No Bad Poses (or) Revenge of the Model

September 18, 2011

When I go to drawing sessions, hell, since I went to art school (insert Star Wars opening here) there is one comment I over hear from other artists that drives me insane… “What a lousy pose“. Wrong. It’s not a lousy pose, there are no lousy poses, nor bad ones, lame ones, dull, or boring. It’s your job as an artist to make any subject into an interesting image, not the model’s. I don’t think Ansel Adams ever stood in front of a mountain and said, “What a lame looking pile of dirt“.  It is what it is, and an artist finds the framing, composition, or angle that best explores the subject. What most art students, or even professional artists, really mean when they look at a pose and say this is, “I don’t LIKE this view.” There are two easy solutions for this—

A) Shut up about it.

B) Move. (not the model- you!)

It drives me nuts to hear artists start filling the air with grumps and sighs after a model sets in. You hear it most when artists end up with a heavily foreshortened view from their vantage point, or when they aren’t seeing the figure flat on. By that I mean a position where the model is straight up and down, or laid horizontal side to side, with little (or no) foreshortening; something like this…

More often than not, I hear artists make these comments just before they whip up the most pathetic images one can imagine. What they really mean is that they’re seeing the model before them in a pose they know they can’t draw, or worse yet, can’t make interesting. Either the head is angled towards them for a view they don’t often address, or the body is placed in a Mantegna type of foreshortened view they don’t want to be challenged with.

Mantegna "Dead Christ"

They’ll often take that foreshortened figure and draw it as how they “think” it looks from the angle they’d rather be drawing it from, which is usually flat on with no challenge, and in their artistic comfort zone.

For example, one of my favorite models returned to our drawing sessions recently (the girl with the jet black hair) as seen in my previous post. She set herself into a reclining pose (see below) and I was seated closer to her feet with a view up her leg, to her reclined head. Granted it wasn’t as extreme as the painting above, but it was similar to that challenge— and it was just that, a challenge. The guy next to me, obviously an art student (and kudos to him for doing figure drawing sessions on top of his normal school load) sadly began squirming in his seat, and grumping. The poor kid next to me not only finished his 20 minute pose in around 6 minutes, but managed to draw it from an angle he could not have been seeing it from. As ALL artists do, we tend to look from side to side to see what others around us are doing. (sometimes out of a competitive nature, but more often to see if someone has solved a problem we’re also facing but with more success). He had drawn her straight on from the side, and without acknowledging the change in vantage point. I’ve approximated what I saw, but keep in mind this isn’t his actual image; people rarely volunteer their drawings as examples of what “not” to do. I do remember that despite flattening the figure to a straight on side view, the artist in him still slightly exaggerated the proportions of the feet and legs (as if refusing to ignore subconsciously the foreshortening). Again, this is my interpretation of what he did, not the actual image.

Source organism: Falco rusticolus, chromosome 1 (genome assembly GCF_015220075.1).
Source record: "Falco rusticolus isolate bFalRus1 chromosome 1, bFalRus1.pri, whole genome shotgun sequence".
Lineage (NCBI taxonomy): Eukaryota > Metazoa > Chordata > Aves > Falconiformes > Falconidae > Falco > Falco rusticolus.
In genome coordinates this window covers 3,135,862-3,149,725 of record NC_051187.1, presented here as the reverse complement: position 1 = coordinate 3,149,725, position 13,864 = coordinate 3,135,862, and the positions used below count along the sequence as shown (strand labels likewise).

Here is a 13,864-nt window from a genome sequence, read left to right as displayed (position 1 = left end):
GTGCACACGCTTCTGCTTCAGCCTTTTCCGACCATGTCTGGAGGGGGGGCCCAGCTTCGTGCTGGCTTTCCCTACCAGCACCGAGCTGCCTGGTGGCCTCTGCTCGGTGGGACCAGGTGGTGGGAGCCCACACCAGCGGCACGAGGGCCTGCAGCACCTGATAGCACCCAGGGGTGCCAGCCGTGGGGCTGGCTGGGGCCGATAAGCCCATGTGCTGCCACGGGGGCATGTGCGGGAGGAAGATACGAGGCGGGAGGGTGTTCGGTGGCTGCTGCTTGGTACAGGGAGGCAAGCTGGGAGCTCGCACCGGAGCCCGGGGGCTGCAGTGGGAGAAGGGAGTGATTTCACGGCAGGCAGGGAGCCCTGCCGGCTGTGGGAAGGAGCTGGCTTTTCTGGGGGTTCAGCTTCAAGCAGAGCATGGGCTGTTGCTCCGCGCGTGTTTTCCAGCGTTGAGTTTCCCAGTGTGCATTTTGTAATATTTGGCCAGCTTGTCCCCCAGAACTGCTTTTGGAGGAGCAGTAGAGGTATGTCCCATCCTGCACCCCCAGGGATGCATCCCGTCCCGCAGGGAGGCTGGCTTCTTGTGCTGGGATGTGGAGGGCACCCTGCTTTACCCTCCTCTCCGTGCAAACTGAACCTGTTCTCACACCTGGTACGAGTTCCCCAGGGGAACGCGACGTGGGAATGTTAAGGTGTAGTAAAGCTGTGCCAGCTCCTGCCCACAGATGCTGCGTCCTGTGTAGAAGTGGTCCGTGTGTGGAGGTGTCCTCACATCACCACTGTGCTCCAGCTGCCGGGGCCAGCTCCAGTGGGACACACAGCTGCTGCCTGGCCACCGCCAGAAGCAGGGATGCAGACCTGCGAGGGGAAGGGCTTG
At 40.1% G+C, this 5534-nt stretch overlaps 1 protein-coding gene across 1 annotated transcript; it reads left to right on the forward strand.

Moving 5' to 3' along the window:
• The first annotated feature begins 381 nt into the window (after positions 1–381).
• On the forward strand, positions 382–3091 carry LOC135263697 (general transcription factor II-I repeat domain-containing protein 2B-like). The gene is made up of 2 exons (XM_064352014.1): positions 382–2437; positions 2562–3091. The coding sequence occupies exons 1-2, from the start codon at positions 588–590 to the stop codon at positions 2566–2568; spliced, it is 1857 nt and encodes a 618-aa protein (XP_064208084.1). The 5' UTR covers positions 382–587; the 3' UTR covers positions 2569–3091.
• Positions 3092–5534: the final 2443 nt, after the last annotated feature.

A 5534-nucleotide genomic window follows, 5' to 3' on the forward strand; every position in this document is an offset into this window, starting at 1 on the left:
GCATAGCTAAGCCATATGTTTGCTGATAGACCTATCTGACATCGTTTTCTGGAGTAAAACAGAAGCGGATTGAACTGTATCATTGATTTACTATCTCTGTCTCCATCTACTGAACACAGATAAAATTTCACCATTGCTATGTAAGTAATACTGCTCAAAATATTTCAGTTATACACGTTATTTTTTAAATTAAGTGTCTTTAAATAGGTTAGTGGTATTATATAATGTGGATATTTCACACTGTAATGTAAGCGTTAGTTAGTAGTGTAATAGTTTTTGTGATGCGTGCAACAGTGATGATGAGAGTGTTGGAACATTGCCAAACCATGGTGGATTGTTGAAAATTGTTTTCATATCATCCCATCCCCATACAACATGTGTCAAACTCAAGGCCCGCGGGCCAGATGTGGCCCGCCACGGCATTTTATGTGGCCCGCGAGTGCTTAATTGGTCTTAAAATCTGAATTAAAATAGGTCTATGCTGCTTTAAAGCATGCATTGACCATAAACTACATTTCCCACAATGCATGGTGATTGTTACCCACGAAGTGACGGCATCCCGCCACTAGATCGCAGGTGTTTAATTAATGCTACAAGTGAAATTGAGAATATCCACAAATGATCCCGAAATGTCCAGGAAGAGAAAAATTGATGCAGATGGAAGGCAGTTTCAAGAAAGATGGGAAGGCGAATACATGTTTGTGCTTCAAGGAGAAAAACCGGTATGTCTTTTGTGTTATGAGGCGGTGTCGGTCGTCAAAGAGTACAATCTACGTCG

What gets me so upset is that these are people are not facing these challenges during a professional assignment where it has to be correct (as I often am in my work), but rather during a practice session, let me repeat, practice session. You know, when you allow yourself to make mistakes, when you try to perfect your craft, when you deal with problems you don’t normally face; and for what reason? To learn from them! Does this mean you’ll nail that drawing of the model’s head from the odd angle? No. (Case in point)

The following image is what the young man (mentioned above), and I, were attempting to draw. Note the foreshortening of the legs, but also the slight elevation of the viewer’s vantage point. We’re not looking straight on at the figure, but slightly down at it. Sometimes I crank out a drawing that I wouldn’t be afraid to show my old figure drawing teacher Mr. Brekke. Granted, it may not win awards, as the feet are slightly too small, but it doesn’t suck bong water either.

So next time you’re in a drawing session, don’t start swearing like a sailor when the model gets into their pose. It’s not them who has the problem, it’s you. You’re the artist, there’s the problem, now solve it, and shut up about it. Sheesh.

5 Responses to “No Bad Poses (or) Revenge of the Model”